Murky Depths: Issue Two / Review
“The Quarterly Anthology Of Graphically Dark Speculative Fiction”
- The Art Of War / David Ryan
- Duchess Street / Kurt Kirchmeier / Frankie Wallington
- With A Whimper With A Bang / D.M. Moehrle / Paul O’Connell
- Super-size Security / A.R. Yngve
- The Dark Gospel, Part One, Tin-Man / Luke Cooper
- Yellow Warbler / Jason Sizemore / Michael Lomon
- Bernadette And The Sirens / Hannah Davey / Martin Deep
- The Litter / Katherine Patterson / James Fletcher
- Death And The Maiden, Part Two / Richard Calder
- Venus And The Birth Of Zephyrus / Sarah Wagner / Mark Bell
- The Last Flight / Silvanus Moxley
- SPOIL, Part One / Stan Nicholls / Edward R. Norden
- Hair Of The Dog / Edward Morris / Timothy Shepherd
- Firewallburn / Dave Ryan / Dennis Hopeless
- Phantom Payment / Willie Meikle / Ricky Martin
- Poppets / Mike Driver / Mark Bell
- Church Of Saturn / Alex Wilson
Lavishly packaged and sexily shiny, issue two of Murky Depths bleeds production quality. A splendid front and back cover image of a female figure in a flowing red dress, accompanied by a tripe-headed hound, in a fog enshrouded forest, leaps off the page and bites your head off (in a good way). The cover artwork is drawn in a style which is semi realistic, as opposed to a ‘cartoon’ style, and fits in well with Murky Depths‘ imagery. As well as concentrating on prose and artwork, the outward image of the magazine is being well thought about. A definite eye-grabber.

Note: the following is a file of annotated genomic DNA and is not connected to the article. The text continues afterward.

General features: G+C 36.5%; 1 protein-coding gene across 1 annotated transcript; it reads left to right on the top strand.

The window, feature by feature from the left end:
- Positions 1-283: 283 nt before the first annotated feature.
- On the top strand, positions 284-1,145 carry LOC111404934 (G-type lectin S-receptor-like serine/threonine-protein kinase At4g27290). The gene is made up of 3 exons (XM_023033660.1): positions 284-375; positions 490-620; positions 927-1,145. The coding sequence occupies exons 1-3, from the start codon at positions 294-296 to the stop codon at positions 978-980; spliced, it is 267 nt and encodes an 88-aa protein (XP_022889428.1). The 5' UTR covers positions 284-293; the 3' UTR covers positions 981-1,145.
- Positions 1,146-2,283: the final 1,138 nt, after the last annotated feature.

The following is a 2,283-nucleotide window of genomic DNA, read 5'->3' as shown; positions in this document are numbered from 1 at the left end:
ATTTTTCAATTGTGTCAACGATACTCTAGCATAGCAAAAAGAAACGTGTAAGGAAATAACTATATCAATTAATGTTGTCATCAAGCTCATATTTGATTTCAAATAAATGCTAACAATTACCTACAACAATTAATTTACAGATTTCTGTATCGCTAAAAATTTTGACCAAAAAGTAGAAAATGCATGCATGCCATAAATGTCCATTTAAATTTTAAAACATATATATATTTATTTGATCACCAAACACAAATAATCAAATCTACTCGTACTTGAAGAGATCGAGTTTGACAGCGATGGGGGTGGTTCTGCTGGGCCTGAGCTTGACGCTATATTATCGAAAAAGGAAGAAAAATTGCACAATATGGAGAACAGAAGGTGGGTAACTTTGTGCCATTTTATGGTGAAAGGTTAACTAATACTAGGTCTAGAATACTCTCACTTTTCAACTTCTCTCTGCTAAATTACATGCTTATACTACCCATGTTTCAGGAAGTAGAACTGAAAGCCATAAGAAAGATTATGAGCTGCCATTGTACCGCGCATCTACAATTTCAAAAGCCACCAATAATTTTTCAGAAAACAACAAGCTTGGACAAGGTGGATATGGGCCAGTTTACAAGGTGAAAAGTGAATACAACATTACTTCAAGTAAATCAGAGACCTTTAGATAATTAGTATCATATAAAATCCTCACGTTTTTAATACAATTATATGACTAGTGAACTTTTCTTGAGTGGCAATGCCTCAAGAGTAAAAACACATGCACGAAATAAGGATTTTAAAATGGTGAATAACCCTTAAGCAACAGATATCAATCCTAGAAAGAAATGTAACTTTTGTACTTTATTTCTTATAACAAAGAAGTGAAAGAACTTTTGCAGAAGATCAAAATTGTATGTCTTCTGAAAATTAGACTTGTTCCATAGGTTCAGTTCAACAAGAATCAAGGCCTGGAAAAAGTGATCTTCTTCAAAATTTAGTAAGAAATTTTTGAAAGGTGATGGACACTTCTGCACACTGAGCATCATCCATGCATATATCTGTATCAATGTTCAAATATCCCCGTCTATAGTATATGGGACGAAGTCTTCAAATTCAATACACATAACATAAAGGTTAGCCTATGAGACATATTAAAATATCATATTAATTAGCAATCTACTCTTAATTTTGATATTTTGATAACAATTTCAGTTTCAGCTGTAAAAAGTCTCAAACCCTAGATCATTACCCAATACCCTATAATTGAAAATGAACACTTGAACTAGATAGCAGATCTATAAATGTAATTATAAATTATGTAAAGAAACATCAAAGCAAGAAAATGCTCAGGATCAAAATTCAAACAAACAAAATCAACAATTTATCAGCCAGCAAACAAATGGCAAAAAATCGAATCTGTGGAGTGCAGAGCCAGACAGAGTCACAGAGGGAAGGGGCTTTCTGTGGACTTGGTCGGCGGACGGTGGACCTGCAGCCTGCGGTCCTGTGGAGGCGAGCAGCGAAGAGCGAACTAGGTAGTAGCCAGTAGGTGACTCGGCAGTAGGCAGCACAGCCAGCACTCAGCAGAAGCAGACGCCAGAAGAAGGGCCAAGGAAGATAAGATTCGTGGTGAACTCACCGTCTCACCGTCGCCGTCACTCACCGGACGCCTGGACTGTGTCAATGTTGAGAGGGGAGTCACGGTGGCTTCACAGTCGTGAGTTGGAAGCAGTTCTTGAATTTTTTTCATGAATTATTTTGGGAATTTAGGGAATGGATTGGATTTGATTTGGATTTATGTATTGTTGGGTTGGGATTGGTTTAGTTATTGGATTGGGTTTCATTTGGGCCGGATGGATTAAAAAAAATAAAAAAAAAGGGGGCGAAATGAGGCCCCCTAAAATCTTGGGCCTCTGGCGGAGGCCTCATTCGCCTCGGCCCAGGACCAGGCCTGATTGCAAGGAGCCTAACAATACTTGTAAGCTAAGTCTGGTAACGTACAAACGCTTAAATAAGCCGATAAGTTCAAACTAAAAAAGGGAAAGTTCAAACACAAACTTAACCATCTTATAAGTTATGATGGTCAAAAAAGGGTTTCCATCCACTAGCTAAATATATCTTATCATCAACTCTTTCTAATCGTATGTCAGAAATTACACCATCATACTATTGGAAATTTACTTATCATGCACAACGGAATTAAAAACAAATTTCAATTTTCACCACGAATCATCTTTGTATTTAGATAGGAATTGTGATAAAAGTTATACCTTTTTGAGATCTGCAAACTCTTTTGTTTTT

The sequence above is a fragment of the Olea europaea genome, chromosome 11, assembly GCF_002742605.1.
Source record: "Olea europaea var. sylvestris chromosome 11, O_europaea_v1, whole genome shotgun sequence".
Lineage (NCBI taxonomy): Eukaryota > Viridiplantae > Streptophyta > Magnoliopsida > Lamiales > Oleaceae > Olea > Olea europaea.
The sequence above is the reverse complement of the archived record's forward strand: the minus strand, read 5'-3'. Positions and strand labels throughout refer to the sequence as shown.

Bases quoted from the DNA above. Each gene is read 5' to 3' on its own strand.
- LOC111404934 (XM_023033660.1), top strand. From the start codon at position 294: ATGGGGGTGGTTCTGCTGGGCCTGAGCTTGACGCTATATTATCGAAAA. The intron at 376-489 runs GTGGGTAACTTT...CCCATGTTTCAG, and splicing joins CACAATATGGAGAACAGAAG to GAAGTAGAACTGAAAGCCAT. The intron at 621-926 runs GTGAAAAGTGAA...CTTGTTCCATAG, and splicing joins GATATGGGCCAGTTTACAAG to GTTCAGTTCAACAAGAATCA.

The Art Of War, written and drawn by David Ryan is a short graphic strip which shows a drawing artist initiating a ‘giving the soul away’ scenario. The artwork is great, suitably dark, portraying a gloomy room, setting the scene perfectly. The reason this doesn’t quite work is that the end plate shows a surprise ending, and should have preferably been on a new ‘turn of the page’, so the finale is seen straight away. As it is, it appears at the bottom of the last page of the two page strip - which spoils the effect somewhat.
Even so, it’s a nice little piece which still retains the suprise factor, even if dumbed down.
Duchess Street, written by Kurt Kirchmeier and arted by Frankie Wallington has a dead prostitute (a recurring theme in Murky Depths) release her inner demons. There are two possible targets for her released demons, and the resultant target makes it a nice revenge story. She also reflects on her life, which makes the story all the more interesting; she makes a decision on what she is to do next. The associated artwork is a bit vague, but for some reason, I kept going back to it; simple, yet lookable.
With A Whimper, With A Bang, written by D.M. Moehrle, with associated art by Paul O’Connell is about politicians getting the upper hand against each (what’s new, eh?), instead this time, it’s set off-Earth. It didn’t particularly grab me in any way and seemed out of place in Murky Depths. The focus of the story wasn’t interesting, but it would be nice to see what was happening at a wide-angle, as it hinted of a much larger story.